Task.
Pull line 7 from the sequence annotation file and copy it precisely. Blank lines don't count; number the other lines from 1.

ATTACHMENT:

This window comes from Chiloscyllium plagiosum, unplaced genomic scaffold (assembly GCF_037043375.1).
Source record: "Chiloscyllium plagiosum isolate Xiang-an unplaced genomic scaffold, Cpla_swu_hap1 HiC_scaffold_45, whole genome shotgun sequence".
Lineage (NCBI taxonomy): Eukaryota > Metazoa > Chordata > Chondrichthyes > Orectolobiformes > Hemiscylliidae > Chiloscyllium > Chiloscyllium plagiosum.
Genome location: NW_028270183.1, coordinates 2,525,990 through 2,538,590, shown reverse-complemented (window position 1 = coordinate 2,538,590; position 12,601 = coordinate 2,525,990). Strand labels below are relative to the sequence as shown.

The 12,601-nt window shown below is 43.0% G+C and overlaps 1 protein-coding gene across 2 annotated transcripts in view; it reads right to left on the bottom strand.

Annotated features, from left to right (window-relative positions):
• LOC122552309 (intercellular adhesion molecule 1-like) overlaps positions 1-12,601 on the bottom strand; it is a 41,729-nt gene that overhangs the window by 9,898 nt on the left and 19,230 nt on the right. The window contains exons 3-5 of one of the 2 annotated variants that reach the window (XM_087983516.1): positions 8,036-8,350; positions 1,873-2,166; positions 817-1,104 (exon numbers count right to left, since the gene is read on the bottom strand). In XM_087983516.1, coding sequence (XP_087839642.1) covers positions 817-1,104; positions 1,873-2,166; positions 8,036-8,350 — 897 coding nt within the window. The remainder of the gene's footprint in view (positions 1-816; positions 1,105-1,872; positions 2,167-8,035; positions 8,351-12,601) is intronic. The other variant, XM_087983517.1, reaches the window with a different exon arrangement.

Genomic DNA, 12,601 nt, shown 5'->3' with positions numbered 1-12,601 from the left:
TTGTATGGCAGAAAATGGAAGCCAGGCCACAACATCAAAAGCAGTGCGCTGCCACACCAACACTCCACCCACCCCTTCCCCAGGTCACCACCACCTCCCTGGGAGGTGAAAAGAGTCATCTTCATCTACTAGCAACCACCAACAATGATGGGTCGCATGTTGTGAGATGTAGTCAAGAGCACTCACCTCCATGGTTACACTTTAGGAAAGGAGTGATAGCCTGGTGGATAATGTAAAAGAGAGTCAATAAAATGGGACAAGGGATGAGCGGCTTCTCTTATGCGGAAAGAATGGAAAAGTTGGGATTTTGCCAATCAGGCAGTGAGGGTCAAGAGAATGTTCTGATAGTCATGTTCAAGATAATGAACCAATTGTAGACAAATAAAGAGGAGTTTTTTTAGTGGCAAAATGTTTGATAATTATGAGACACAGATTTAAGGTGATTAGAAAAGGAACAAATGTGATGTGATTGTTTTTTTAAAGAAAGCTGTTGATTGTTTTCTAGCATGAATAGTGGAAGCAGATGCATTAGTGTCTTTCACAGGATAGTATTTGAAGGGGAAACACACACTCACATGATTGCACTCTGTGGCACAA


• LOC122552309 (intercellular adhesion molecule 1-like) overlaps positions 1-12,601 on the bottom strand; it is a 41,729-nt gene that overhangs the window by 9,898 nt on the left and 19,230 nt on the right. The window contains exons 3-5 of one of the 2 annotated variants that reach the window (XM_087983516.1): positions 8,036-8,350; positions 1,873-2,166; positions 817-1,104 (exon numbers count right to left, since the gene is read on the bottom strand). In XM_087983516.1, coding sequence (XP_087839642.1) covers positions 817-1,104; positions 1,873-2,166; positions 8,036-8,350 — 897 coding nt within the window. The remainder of the gene's footprint in view (positions 1-816; positions 1,105-1,872; positions 2,167-8,035; positions 8,351-12,601) is intronic. The other variant, XM_087983517.1, reaches the window with a different exon arrangement.